Woods Bagot's Tracey Wiles on creating a sense of place, and why she ignores design trends - People AU
Woods Bagot's Tracey Wiles on creating a sense of place, and why she ignores design trends

Woods Bagot's Tracey Wiles on creating a sense of place, and why she ignores design trends

The Principal and Regional Interior Design Leader at Woods Bagot gives us a glimpse into her 25-year global career working at the intersection of interiors and architecture

Words by ArchiPro Editorial Team

An aesthete from a young age, Tracey Wiles was always destined for a career in design. But while most will pick a single discipline, ‘just’ having an interior design or architecture degree wasn’t quite enough for Tracey – so she got both. “When the time came to consider university I was caught between the artistic side of graphics and discipline of architecture, so embarked on interiors. However, after completing my degree I felt constrained by every wall, structure and service, so I remedied that with an architecture degree! It was a licence to challenge on more levels to aspire to the best solution for a project.”

This incredible wealth of knowledge in both interior design and architecture has led to an illustrious career that spans over 20 years working in Europe on prestigious projects including Harrods’ flagship London store, and, back in her native Australia, leading the design on Sydney’s iconic and award-winning Opera Residences in her role as Principal and Regional Interior Design Leader at Woods Bagot.

Opera Residences, Sydney. Lead interior design by Tracey Wiles for Woods Bagot, with architecture by Tzannes.

Global influence, local focus

Woods Bagot’s worldwide reach – it has 17 studios across 6 regions – was a big factor in her return to Australia four years ago. “A really important factor in moving to Woods Bagot was its global presence and being part of a wide-reaching community seeking design excellence with many differing constraints,” Tracey explains. “Exposure to other cultures, work processes, values, budgets and programs elevates and diversifies our understanding of the design process in relation to our local context – wherever that may be.”

Working in Europe for over two decades granted Tracey exceptional mentors and historic influences along with a strong sense of discipline, hierarchy, materiality and luxury – all concepts that have deeply impacted her design philosophy and approach to projects.

She describes the Australian design industry as incredibly fast-paced by contrast, without the constraints that can come with working in countries with long histories and deeply-engrained approaches and attitudes to design and architecture. “Australians have an innovative, open-minded approach to things,” she says, adding that there is a sense of creative freedom in Australia that sees designers looking back to honour the history and context of spaces while looking to the future. “The infancy of Australian history engenders a real pioneering attitude, resulting in an amazing ability for designers to look forward without being tethered to historical references,” she explains.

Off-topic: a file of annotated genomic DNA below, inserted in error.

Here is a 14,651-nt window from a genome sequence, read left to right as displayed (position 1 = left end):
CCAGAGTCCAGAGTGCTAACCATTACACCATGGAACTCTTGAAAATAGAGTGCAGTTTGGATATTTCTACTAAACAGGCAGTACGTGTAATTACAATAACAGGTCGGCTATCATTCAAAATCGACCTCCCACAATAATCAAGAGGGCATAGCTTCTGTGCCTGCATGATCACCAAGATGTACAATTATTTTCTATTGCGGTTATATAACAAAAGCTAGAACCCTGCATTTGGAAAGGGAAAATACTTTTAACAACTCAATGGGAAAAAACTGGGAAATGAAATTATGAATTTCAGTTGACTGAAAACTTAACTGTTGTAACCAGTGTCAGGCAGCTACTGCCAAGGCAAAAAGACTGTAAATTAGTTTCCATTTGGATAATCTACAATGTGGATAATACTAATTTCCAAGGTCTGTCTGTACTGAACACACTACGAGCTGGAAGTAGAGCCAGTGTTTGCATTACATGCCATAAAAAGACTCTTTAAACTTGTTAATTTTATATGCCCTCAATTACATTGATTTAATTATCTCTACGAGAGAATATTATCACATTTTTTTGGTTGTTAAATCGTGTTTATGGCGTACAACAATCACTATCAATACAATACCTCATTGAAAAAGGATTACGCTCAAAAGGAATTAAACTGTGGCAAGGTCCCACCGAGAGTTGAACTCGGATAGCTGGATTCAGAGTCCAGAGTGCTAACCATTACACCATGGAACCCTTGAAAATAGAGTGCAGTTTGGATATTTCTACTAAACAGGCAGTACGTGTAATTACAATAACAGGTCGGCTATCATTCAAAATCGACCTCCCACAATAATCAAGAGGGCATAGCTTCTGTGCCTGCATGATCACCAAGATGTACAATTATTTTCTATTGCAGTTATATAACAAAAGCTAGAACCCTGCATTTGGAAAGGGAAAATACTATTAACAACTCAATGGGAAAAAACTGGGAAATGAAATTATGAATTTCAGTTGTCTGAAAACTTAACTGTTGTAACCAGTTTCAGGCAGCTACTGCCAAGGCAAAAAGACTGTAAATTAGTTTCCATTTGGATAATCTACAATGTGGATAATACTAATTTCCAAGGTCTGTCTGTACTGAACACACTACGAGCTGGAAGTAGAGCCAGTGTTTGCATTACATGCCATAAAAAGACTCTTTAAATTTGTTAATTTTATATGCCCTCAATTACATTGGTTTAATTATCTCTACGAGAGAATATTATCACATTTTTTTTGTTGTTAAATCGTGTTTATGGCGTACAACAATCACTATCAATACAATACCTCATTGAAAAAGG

The infancy of Australian history engenders a real pioneering attitude, resulting in an amazing ability for designers to look forward without being tethered to historical references.
Harrods, London. Interior design by Tracey Wiles for Make Architects London.
Tracey Wiles

Storied spaces

Currently working on high-profile commercial projects including the first refurbishment of the InterContinental Sydney in 40 years and the new QT Parramatta, Tracey’s days are also filled with high-end residential projects – a lesser known wing of Woods Bagot that is no less rewarding.

No matter the design or architecture project, Tracey says the key to success is creating a sense of place – and that means developing a strong narrative informed by the site’s social and cultural history that resonates with the client, site and its future visitors.

“If you've got that strong narrative and story then it can actually inform every material every detail – and that's how you start to form a sense of place,” she says. “A story with intelligence and depth can unite the team, client, suppliers, contractors, designers and consultants. When your whole team buys into a narrative you get an incredible result that doesn't show the tension of the process, and users can experience and appreciate the narrative without having to understand it in depth.”

Opera Residences, Sydney. Lead interior design by Tracey Wiles for Woods Bagot, with architecture by Tzannes.

A return to quality

While narrative informs every one of her projects, Tracey – along with the rest of the Woods Bagot team – can’t say the same of design trends. Instead, she and the Woods Bagot team work with a philosophy founded in the importance of quality, craft and longevity.

“When I first went to Europe, you’d see the new hotels and they were all trend-driven, lightweight and veneered – and they fell apart. And then you’d go to the Ritz and even though it it felt over the top, there was a sense of quality. Now, when you when you marry the two – forward thinking while tapping back into artisans and craftsmanship – you create a sense of permanence and longevity.

“Beauty is also a great driver for sustainability so if we are putting in things that are durable, particularly with interiors, they will stand the test of time.”

Words by Madelin Tomelty

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